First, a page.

Lately we have seen a lot of speculation as to “what is wrong” with Apple Inc. (NASDAQ:AAPL). Obviously something is wrong with Apple Inc. (NASDAQ:AAPL)’s stock considering it has fallen from over $700 down to around $460. The issue with the stock is the type of investor who would want to own shares at this point. Apple is transforming from one of the most loved growth stocks to a loathed value stock, and therein lies the opportunity for long-term investors.
One thing people often forget to mention is that Apple Inc. (NASDAQ:AAPL) yields 2.4% while only trading at 9.1x forward earnings. At 8.7x forward earnings you can buy Microsoft Corporation (NASDAQ:MSFT), who can barely get their toe wet in the mobile phone market, is seeing PC sales plummet due to tablets, and has to deal with a little company called Google who is giving away a cloud version of Microsoft Office. Google Inc (NASDAQ:GOOG), who is currently the only real competitor in terms of a mobile OS, trades at 14.4x forward earnings with no dividend. For 9.1x forward earnings you are buying Apple Inc. (NASDAQ:AAPL), which is one of the greatest retailers in the world, with $6,050 in sales per square foot. The closest retailer is Tiffany & Co. (NYSE:TIF) at $3,017 per square foot.
Challenges on the horizon
Apple is not without challenges. Unlike the United States, much of the rest of the world’s telecommunications companies do not subsidize their phones. That means that the iPhone 5 starts at $649 not $199. This also means that many consumers are going to either choose cheaper Android phones or earlier iterations of the iPhone, which will hurt margins. Considering this, as well as the competition from companies like Samsung with their Galaxy S III in the high-end smartphone market, the 5 year projected growth rate of Apple Inc. (NASDAQ:AAPL) at just under 19% may be too high. The recent pullback in stock price has already more than compensated for a deceleration in the growth rate. If Apple’s projected 19% growth rate gets cut in half, Apple’s PEG ratio would still only be about 1.1. Google trades with a PEG of 1.26 and Microsoft trades with a PEG of 1.17.
It’s not like Apple is the next BlackBerry. Apple has almost $40 billion in cash and continues to generate lots of cash quarter after quarter. On top of that, Apple’s production of the iPad, iMac, and iPhone cannot keep up with demand according to Tim Cook on Apple’s most recent conference call:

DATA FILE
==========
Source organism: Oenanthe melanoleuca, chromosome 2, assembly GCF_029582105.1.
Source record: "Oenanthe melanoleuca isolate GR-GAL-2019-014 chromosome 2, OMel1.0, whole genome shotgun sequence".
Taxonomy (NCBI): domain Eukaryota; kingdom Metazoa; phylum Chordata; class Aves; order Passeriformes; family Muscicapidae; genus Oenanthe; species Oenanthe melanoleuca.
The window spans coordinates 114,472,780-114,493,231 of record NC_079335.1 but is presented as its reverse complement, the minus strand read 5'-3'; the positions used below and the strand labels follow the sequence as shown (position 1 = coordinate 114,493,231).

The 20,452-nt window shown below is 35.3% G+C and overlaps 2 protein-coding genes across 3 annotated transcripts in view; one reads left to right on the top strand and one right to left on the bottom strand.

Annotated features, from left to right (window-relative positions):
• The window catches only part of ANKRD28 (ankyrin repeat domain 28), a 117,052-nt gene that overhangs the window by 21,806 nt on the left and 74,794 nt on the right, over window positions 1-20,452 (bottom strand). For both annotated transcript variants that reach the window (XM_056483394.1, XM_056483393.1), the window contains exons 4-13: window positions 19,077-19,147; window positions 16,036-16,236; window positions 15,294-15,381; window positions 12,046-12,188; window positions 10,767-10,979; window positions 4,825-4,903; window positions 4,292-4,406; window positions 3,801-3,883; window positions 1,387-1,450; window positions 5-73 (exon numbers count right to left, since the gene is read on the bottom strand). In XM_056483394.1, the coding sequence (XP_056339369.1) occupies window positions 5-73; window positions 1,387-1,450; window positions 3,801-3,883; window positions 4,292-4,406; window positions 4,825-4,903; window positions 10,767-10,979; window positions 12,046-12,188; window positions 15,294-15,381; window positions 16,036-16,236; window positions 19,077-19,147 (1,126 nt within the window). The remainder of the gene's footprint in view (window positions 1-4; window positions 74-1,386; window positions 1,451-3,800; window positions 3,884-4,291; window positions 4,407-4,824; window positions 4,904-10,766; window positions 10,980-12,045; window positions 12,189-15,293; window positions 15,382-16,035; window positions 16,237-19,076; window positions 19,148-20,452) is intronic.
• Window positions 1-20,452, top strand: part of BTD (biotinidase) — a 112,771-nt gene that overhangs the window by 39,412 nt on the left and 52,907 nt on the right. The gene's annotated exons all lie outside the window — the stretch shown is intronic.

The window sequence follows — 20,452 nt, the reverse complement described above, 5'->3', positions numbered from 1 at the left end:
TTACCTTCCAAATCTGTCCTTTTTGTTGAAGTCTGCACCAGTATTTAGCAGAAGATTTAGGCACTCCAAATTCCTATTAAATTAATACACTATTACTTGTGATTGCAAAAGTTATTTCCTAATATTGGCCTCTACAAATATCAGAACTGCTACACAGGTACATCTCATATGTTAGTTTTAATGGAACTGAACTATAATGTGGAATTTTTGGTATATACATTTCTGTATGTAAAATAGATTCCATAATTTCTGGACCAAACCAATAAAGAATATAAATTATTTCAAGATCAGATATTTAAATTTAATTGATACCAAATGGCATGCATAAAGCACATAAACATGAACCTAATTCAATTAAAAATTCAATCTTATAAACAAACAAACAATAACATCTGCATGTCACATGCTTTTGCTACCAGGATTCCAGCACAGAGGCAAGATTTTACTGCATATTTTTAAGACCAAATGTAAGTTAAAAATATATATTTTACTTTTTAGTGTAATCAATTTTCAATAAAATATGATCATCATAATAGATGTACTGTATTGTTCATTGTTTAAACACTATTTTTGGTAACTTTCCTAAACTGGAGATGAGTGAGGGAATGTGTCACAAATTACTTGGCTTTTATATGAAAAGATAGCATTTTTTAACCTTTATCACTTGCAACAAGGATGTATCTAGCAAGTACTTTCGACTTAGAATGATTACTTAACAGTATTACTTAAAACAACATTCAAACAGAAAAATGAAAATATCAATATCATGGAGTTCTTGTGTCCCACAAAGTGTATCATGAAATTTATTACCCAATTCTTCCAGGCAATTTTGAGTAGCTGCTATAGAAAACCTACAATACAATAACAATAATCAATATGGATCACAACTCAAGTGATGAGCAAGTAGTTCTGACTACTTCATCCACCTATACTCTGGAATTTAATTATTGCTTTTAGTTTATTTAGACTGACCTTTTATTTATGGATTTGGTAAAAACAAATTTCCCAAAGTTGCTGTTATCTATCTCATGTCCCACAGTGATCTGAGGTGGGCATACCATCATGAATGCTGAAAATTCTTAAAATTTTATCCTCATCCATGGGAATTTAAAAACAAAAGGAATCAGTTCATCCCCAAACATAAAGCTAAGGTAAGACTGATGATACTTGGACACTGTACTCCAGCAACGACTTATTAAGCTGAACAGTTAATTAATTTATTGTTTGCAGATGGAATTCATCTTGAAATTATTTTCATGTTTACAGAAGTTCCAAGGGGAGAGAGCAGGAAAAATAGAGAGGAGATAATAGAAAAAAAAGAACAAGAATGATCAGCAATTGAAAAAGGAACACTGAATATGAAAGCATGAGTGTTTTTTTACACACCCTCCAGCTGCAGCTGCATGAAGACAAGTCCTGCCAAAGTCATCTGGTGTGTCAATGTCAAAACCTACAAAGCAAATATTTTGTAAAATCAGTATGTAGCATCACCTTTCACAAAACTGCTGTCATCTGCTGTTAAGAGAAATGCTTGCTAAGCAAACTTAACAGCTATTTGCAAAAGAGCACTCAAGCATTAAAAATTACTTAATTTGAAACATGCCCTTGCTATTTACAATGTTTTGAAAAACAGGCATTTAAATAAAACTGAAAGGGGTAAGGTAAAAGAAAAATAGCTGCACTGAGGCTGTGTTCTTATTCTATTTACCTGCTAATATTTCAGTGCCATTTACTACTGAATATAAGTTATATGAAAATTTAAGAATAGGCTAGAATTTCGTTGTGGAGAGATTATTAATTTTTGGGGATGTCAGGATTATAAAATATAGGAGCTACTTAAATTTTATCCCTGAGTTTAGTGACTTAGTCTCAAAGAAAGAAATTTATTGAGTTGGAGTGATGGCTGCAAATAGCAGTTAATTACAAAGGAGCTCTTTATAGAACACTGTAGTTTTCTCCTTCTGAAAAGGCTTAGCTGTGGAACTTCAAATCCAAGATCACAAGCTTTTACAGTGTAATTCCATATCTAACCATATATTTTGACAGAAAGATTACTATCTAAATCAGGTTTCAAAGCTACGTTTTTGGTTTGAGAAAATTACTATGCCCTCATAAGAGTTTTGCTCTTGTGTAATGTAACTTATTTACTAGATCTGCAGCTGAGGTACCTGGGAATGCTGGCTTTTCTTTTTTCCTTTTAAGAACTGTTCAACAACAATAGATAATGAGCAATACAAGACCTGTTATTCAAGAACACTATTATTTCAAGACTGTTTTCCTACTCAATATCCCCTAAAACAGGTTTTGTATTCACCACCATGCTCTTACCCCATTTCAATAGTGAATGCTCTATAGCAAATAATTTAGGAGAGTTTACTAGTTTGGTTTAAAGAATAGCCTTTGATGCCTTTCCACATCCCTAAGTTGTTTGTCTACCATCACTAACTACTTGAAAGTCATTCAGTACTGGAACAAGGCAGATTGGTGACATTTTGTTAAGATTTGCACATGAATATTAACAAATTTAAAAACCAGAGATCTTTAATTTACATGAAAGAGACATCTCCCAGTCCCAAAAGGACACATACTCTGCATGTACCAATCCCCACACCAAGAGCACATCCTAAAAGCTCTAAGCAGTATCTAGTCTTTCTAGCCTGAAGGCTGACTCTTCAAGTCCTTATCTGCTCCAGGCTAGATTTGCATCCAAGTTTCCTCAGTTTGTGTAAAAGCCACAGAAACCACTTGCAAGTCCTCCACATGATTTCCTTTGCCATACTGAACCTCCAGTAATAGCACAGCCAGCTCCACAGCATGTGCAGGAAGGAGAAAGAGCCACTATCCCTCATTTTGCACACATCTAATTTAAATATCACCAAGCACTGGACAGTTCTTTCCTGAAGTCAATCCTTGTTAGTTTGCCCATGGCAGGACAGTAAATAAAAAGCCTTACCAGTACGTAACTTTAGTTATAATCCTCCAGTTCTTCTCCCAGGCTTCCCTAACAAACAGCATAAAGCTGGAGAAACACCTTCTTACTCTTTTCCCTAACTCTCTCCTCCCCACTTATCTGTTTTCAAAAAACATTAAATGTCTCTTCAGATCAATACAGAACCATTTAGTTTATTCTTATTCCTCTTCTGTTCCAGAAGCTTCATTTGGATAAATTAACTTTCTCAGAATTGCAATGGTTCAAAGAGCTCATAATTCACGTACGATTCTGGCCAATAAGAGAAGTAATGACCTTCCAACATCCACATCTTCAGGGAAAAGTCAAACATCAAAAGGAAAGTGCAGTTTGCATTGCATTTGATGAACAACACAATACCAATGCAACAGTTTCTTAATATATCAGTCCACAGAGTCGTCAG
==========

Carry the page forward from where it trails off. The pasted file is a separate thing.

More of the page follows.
The hot spot market is projected to grow by 19.8% of CAGR from now until 2025, outpacing many other industries. This growing market creates opportunities as the need for Wifi increases (ref 1). One major reason for growth in the hot spot market (or Wifi as a service market) has been the growing adoption of BYOD (Bring Your Own Device) in large settings. For example, whole cities (such as Santa Monica, CA) offer Wifi that any mobile device can tap into. (ref 2 and 3)
Smart City Investments are expected to reach $326 billion by 2025 (or possibly as high as $820 billion) as cities adopt Wifi as a service to mitigate growing populations. (ref 4)
As people increasingly depend upon their mobile devices for communications, entertainment, and even purchases, the growth of BYOD presents opportunities for companies that provide Wifi as a service, advertising and hardware to make it all possible. (ref 5)
In addition, innovations in Internet speeds and bandwidth in venues such as airports and sports stadiums create new opportunities to deliver high quality advertising content to devices which are connected to the network. With such breakthroughs as 5G being projected to grow at a CAGR of more than 53% over the next five years, video ads will soon be delivered to in-venue devices like never before. (ref 6)